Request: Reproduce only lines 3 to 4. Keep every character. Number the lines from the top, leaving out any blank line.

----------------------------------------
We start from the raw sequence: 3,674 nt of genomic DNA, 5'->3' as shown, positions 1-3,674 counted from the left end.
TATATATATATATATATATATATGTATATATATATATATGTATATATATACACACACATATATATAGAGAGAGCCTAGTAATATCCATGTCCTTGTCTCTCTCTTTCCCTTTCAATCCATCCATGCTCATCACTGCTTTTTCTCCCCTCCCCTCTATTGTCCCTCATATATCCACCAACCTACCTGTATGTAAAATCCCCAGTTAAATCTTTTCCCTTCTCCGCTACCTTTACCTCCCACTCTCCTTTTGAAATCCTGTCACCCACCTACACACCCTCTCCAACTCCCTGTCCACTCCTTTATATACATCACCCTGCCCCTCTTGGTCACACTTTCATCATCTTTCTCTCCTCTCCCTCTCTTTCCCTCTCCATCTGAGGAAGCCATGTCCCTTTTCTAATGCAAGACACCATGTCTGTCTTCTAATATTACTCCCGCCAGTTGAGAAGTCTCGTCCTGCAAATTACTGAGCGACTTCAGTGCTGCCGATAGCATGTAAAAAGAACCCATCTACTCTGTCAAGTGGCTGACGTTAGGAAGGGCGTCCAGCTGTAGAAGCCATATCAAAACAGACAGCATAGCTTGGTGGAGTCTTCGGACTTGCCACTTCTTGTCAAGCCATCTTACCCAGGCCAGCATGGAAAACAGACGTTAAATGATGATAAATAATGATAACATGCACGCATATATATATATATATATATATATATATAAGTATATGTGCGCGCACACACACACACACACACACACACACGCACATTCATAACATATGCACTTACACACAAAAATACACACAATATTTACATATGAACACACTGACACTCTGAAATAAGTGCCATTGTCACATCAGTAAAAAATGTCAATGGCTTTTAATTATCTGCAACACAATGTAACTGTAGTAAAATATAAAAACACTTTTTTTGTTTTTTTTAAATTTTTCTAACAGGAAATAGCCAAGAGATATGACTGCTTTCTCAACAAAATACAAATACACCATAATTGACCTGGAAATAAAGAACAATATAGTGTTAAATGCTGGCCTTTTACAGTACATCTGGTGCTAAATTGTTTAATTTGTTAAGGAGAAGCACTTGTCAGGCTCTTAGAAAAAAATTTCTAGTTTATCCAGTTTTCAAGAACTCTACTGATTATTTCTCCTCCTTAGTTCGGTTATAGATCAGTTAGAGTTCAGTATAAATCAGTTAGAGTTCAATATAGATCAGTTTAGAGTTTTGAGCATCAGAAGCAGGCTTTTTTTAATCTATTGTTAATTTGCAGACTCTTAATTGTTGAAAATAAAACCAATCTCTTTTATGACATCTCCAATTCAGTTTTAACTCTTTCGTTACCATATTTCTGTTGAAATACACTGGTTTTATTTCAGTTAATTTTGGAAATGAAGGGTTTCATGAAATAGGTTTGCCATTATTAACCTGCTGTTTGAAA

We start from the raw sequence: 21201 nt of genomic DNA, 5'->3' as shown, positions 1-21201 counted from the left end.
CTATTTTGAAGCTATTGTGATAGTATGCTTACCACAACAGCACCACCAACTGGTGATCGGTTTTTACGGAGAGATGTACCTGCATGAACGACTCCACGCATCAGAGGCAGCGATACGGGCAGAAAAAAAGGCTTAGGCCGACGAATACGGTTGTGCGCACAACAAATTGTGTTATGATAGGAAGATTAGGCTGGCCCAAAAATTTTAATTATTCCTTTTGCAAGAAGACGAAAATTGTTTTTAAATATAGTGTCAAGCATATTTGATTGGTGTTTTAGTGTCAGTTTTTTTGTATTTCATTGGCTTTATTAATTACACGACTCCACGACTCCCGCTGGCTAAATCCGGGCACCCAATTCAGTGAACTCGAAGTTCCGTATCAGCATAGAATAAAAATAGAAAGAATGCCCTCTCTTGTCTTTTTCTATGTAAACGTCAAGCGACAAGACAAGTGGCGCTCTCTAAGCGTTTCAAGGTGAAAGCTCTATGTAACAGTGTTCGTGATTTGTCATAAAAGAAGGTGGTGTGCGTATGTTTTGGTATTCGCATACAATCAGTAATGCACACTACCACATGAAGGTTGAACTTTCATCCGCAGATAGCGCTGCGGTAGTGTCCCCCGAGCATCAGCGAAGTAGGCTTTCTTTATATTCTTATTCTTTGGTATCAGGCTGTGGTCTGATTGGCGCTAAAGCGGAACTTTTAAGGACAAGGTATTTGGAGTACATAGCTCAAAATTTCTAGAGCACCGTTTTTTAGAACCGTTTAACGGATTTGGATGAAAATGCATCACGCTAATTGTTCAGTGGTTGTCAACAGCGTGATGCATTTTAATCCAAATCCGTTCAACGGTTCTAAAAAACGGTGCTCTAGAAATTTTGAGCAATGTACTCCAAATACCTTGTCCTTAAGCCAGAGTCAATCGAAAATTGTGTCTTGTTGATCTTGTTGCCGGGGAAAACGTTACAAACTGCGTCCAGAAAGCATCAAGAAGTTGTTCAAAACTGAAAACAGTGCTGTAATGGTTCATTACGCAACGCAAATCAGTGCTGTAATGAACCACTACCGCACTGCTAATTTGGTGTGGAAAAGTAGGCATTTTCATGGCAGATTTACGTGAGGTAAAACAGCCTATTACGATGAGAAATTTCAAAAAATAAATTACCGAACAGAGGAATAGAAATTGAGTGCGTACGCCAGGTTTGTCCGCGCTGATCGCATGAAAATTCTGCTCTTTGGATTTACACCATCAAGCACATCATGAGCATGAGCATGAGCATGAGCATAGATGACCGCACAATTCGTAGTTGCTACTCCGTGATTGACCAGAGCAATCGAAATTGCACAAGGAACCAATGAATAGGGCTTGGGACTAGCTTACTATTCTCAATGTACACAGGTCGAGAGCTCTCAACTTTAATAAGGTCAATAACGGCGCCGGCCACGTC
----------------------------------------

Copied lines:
We start from the raw sequence: 21201 nt of genomic DNA, 5'->3' as shown, positions 1-21201 counted from the left end.
CTATTTTGAAGCTATTGTGATAGTATGCTTACCACAACAGCACCACCAACTGGTGATCGGTTTTTACGGAGAGATGTACCTGCATGAACGACTCCACGCATCAGAGGCAGCGATACGGGCAGAAAAAAAGGCTTAGGCCGACGAATACGGTTGTGCGCACAACAAATTGTGTTATGATAGGAAGATTAGGCTGGCCCAAAAATTTTAATTATTCCTTTTGCAAGAAGACGAAAATTGTTTTTAAATATAGTGTCAAGCATATTTGATTGGTGTTTTAGTGTCAGTTTTTTTGTATTTCATTGGCTTTATTAATTACACGACTCCACGACTCCCGCTGGCTAAATCCGGGCACCCAATTCAGTGAACTCGAAGTTCCGTATCAGCATAGAATAAAAATAGAAAGAATGCCCTCTCTTGTCTTTTTCTATGTAAACGTCAAGCGACAAGACAAGTGGCGCTCTCTAAGCGTTTCAAGGTGAAAGCTCTATGTAACAGTGTTCGTGATTTGTCATAAAAGAAGGTGGTGTGCGTATGTTTTGGTATTCGCATACAATCAGTAATGCACACTACCACATGAAGGTTGAACTTTCATCCGCAGATAGCGCTGCGGTAGTGTCCCCCGAGCATCAGCGAAGTAGGCTTTCTTTATATTCTTATTCTTTGGTATCAGGCTGTGGTCTGATTGGCGCTAAAGCGGAACTTTTAAGGACAAGGTATTTGGAGTACATAGCTCAAAATTTCTAGAGCACCGTTTTTTAGAACCGTTTAACGGATTTGGATGAAAATGCATCACGCTAATTGTTCAGTGGTTGTCAACAGCGTGATGCATTTTAATCCAAATCCGTTCAACGGTTCTAAAAAACGGTGCTCTAGAAATTTTGAGCAATGTACTCCAAATACCTTGTCCTTAAGCCAGAGTCAATCGAAAATTGTGTCTTGTTGATCTTGTTGCCGGGGAAAACGTTACAAACTGCGTCCAGAAAGCATCAAGAAGTTGTTCAAAACTGAAAACAGTGCTGTAATGGTTCATTACGCAACGCAAATCAGTGCTGTAATGAACCACTACCGCACTGCTAATTTGGTGTGGAAAAGTAGGCATTTTCATGGCAGATTTACGTGAGGTAAAACAGCCTATTACGATGAGAAATTTCAAAAAATAAATTACCGAACAGAGGAATAGAAATTGAGTGCGTACGCCAGGTTTGTCCGCGCTGATCGCATGAAAATTCTGCTCTTTGGATTTACACCATCAAGCACATCATGAGCATGAGCATGAGCATGAGCATAGATGACCGCACAATTCGTAGTTGCTACTCCGTGATTGACCAGAGCAATCGAAATTGCACAAGGAACCAATGAATAGGGCTTGGGACTAGCTTACTATTCTCAATGTACACAGGTCGAGAGCTCTCAACTTTAATAAGGTCAATAACGGCGCCGGCCACGTC